|China - Accepting the Knowledge Challenge
Debra M Amidon, Entovation International
Although the country represents a developing matrix moving swiftly from an agricultural to an industrial society, government and academic leaders are studying - systematically - the implications of the knowledge economy challenge.
In May, ENTOVATION Global Liaison Professor, Zhouying Jin, Director, Center for Technology Innovation and Strategy Studies of Chinese Academy of Social Sciences (CASS), organized a ten-day series of seminars to introduce the concepts and examples of practice to a variety of Chinese leaders. The tour was sponsored by Zou Zuye, Chairman of the Beijing Science and Technology Commission and hosted by Li-Wan, Secretary General of the Beijing Science and Technology Consultative Industry Association and Zhouying Jin.
Several organizations hosted various events, including: Dr Wang Tongsan, Deputy Director, Institute of Quanti-Economics and Techno-Economics of CASS; Madam Zhang Yuzhen, Deputy Director, High-Technology Department of State Science and Technology Commission; Zhang Xiu Ying, Office of Foreign Affairs for the Beijing Special Zone for Development of New Technology Industries; Niwei-Dou, Vice President, Tsinghua University; Yin Zhi-he, Executive Chairman of Beijing Software Industry Association; and Peng Shutang, Deputy Secretary General, China Non-Governmental S & T Enterprise Association.
In the new book 'Drucker on Asia' (Butterworth-Heinemann, 1997), Peter F. Drucker suggests the imperative:
"The short-term future of China and the critical decisions will be made within the next five or ten years - probably the most important issue for the world economy and world politics. A prosperous China that at the same time has a modicum of social peace, would be the greatest market opportunity since the tremendous recovery of defeated Europe and defeated Japan in the years following the Pacific War. A China in collapse, a China perhaps even in Civil War, may be the greatest danger we face."
Therefore, the world depends upon a strong China - economically, politically and socially. Given the scope of its geographic and demographic influence, it will have an extraordinary influence on how the future unfolds. Indeed, how well China emerges in the next millennium will have implications for other developing and industrialized nations. The broad representation of companies, universities and government agencies participating in the dialogue indicate that China is up to the task.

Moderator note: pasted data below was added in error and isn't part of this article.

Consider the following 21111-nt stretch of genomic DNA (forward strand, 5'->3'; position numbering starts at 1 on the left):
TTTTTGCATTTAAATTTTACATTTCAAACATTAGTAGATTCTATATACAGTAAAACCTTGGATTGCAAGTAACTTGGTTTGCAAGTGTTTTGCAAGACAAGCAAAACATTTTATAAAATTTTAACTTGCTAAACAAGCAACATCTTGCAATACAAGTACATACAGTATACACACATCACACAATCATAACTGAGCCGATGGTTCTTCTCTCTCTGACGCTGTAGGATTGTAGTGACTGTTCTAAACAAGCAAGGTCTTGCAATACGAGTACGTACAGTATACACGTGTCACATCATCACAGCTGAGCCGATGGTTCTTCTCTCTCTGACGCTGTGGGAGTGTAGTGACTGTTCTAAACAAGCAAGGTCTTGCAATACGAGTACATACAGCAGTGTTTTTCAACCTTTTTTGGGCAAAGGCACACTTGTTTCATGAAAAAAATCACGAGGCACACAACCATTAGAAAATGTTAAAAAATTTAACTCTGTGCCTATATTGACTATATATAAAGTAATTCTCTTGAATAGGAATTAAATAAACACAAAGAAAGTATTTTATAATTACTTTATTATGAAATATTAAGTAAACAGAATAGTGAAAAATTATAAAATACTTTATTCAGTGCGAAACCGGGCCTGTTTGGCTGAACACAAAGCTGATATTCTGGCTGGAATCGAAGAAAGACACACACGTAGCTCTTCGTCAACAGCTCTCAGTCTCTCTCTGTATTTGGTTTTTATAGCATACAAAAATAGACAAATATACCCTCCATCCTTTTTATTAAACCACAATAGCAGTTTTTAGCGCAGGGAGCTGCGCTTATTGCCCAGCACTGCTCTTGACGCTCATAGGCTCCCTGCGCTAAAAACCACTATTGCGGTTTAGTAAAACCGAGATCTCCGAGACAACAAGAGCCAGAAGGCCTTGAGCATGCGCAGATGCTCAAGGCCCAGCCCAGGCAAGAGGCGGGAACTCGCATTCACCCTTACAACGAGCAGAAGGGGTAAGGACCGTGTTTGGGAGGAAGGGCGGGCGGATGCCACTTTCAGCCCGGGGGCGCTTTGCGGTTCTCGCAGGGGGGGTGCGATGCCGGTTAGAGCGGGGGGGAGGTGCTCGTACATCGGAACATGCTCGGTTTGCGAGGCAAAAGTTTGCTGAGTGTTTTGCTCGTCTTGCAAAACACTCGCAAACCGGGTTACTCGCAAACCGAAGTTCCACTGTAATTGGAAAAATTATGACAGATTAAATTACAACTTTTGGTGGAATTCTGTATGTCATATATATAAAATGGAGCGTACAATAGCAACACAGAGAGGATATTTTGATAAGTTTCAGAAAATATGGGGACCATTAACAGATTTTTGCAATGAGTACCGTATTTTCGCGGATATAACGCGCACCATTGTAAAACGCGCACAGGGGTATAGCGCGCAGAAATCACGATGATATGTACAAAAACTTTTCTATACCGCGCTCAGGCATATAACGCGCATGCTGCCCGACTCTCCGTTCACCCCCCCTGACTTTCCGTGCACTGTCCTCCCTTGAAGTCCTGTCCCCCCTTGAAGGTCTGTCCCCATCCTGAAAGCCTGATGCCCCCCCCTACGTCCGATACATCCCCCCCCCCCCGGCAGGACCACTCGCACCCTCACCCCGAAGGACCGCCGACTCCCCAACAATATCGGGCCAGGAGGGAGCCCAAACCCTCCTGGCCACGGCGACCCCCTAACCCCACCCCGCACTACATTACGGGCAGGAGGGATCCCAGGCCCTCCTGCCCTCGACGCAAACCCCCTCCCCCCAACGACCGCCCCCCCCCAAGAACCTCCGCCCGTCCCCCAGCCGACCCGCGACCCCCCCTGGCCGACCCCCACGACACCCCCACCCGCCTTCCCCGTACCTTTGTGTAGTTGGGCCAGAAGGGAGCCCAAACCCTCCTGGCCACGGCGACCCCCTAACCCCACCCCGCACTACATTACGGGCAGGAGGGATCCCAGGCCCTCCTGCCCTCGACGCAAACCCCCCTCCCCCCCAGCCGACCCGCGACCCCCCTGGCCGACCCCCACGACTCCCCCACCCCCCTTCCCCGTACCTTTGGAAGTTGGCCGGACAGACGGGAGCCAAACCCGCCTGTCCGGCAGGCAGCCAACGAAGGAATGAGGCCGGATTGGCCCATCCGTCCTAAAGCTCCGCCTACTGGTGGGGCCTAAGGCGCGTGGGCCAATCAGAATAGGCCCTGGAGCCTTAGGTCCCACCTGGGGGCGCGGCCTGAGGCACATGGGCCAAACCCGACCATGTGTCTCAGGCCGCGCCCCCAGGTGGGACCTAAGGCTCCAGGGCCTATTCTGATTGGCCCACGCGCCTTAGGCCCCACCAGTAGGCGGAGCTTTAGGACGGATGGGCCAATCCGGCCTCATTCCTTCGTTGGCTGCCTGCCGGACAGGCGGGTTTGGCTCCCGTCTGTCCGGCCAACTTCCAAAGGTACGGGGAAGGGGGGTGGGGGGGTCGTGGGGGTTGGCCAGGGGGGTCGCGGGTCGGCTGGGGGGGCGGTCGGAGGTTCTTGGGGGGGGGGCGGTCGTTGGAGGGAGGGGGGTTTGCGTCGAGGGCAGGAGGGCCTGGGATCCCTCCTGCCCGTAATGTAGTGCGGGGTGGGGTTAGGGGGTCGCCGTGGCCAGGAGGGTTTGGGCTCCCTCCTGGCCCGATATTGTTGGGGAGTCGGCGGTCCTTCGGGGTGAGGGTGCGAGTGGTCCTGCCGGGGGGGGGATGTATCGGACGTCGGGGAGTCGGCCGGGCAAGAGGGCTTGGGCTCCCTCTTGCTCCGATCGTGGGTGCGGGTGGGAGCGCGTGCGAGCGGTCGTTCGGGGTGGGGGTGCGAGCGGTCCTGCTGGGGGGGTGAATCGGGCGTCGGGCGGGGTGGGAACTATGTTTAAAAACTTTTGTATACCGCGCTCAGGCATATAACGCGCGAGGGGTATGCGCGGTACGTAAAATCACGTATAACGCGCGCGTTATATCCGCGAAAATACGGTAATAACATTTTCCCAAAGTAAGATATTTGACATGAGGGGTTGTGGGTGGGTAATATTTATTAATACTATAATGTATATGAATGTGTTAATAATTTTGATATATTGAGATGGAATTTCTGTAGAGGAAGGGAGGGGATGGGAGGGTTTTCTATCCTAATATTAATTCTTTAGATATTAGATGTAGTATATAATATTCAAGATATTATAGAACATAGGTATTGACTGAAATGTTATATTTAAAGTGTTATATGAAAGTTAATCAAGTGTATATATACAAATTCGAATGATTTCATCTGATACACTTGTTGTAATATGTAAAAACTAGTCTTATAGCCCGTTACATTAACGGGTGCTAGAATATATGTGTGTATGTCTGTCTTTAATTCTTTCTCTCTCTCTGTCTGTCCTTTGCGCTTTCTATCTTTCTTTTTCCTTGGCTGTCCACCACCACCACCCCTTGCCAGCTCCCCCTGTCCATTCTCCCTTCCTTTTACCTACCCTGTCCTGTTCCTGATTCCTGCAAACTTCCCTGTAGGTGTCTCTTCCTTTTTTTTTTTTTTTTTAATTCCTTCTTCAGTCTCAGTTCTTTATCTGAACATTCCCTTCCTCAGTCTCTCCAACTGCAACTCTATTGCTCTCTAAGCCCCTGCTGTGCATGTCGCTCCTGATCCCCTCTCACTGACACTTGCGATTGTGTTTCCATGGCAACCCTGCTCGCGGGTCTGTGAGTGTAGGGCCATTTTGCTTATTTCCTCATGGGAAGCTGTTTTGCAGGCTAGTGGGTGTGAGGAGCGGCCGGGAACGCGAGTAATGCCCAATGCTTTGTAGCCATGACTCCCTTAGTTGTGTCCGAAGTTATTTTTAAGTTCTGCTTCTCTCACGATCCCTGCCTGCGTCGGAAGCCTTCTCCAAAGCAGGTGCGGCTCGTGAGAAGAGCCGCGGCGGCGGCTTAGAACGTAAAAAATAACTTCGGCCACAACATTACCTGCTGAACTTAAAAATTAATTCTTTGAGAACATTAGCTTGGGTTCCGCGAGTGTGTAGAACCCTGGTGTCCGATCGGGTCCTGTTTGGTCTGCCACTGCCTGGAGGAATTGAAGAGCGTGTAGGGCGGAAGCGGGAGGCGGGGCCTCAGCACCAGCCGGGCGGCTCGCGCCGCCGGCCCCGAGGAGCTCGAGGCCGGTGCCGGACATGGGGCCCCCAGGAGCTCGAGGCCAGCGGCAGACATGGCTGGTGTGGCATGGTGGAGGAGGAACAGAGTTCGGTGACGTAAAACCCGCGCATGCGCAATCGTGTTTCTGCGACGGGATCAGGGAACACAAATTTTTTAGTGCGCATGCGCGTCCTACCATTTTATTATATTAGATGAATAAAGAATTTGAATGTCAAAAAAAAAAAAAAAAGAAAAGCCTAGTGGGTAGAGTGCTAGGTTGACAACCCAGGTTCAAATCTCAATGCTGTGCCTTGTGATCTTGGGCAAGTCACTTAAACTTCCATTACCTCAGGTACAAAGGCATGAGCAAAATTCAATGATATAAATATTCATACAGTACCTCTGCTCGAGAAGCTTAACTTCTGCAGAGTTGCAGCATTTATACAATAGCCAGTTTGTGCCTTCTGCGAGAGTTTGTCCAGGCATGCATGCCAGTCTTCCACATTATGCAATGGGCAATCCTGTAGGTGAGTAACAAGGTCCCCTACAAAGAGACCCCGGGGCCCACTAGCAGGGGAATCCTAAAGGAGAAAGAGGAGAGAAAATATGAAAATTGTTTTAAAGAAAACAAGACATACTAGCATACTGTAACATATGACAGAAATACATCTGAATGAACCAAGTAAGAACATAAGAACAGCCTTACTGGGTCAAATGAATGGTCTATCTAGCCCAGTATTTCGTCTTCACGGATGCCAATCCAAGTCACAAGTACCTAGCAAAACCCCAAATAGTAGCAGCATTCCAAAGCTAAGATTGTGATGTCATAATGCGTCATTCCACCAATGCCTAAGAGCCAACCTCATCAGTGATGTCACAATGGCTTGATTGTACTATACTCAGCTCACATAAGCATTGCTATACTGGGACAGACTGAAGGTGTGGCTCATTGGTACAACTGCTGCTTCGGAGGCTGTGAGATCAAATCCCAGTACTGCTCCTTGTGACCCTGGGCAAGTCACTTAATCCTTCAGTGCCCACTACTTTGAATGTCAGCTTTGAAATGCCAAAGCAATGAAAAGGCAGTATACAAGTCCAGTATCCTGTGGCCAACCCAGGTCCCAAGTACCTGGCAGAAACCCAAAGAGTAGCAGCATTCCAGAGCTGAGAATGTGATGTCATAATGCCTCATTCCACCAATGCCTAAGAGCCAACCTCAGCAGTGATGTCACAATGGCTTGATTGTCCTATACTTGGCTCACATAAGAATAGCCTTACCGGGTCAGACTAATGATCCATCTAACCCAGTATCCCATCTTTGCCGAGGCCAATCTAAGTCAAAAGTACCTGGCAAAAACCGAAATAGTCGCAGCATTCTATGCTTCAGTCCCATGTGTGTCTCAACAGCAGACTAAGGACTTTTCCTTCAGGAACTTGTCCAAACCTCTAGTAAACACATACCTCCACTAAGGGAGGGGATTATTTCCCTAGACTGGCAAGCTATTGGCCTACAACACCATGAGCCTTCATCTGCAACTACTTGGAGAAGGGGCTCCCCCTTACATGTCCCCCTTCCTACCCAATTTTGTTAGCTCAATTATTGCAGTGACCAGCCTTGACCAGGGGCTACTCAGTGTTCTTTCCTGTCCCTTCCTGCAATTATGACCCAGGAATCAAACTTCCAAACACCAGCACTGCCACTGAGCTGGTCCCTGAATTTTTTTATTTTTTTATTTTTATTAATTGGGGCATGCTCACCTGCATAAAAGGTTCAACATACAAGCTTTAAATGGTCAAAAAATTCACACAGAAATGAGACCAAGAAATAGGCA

For example, Zhao Mulan, Director, Research Section for Reformation and Development of BEZ - presented an example of a major research study: "The Knowledge Economy in ZGC (Zhong Guan Cun) Area". The content of the Report outlines the basic concepts of the Knowledge Economy, an analysis of the area, information about further developments and the value of this approach. It suggests that "The Knowledge Economy is about the present, not the future"!
Another example is the report produced by the State Science and Technology Commission (SSTC) outlining a decade of research funded through the 863 program. 70% investments in R & D and 30% on the transfer of research results. Breakthroughs in Applied Research on key technologies has led to commercialization and industrialization - the transformation of traditional enterprises and the formation of new enterprises.
Dozens of studies, like the ones outlined above, are providing a solid foundation upon which the country is building its "High-Technology R & D Strategy for 21st Century of China" under the leadership of State Science and Technology Commission.
Shao Xinping, Deputy Director of the Beijing Haidian Experimental Zone (HEZ) provided a summary of the ten year history and vision of the 100 square kilometre corridor of the city. It includes 5000+ new technology enterprises, 73 universities and colleges, 232 scientific research institutions creating a 'knowledge galaxy of talent'. The annual growth rate is more than 30% over the ten year history. 24% are state-owned, 25% collective, 17% foreign and 26% owned by stockholders. Investment comes from 60+ US Companies including General Electric, HP, National Semiconductor and Microsoft. The target of gross sales of BEZ in 2010 will be $25B.
The Beijing visit was covered by the China Light Industry Press, China Economic Times, The Beijing Science and Technology News and live television broadcasts. New additions to the ENTOVATION Network include representatives from: Chinese Academy of Social Sciences, The Research Academy for 21st Century Development of Tsinghua University, Zhejiang University, Stone Group Corporation, ETV, BEZ, China Harbour Engineering Company, Information Analysis and Research Center, Sinotime Marketing Investigation Company, China Institute of Intelligence Intensive Zone, China Power Engineering Consulting Corporation, Hi Sense Computer Company, Peking University, MEI United Inc, Great Dragon Telecom Group, Beijing Caistar Consulting Company and the Great Wall Enterprise Institute.
This tour was in anticipation of the soon-to-be-released Chinese version of 'Innovation Strategy for the Knowledge Economy: The Ken Awakening' which was translated by Zhouying Jin and Jin Chin. It will be available in September 1998. For details contact Zhouying Jin at e-mail: firstname.lastname@example.org
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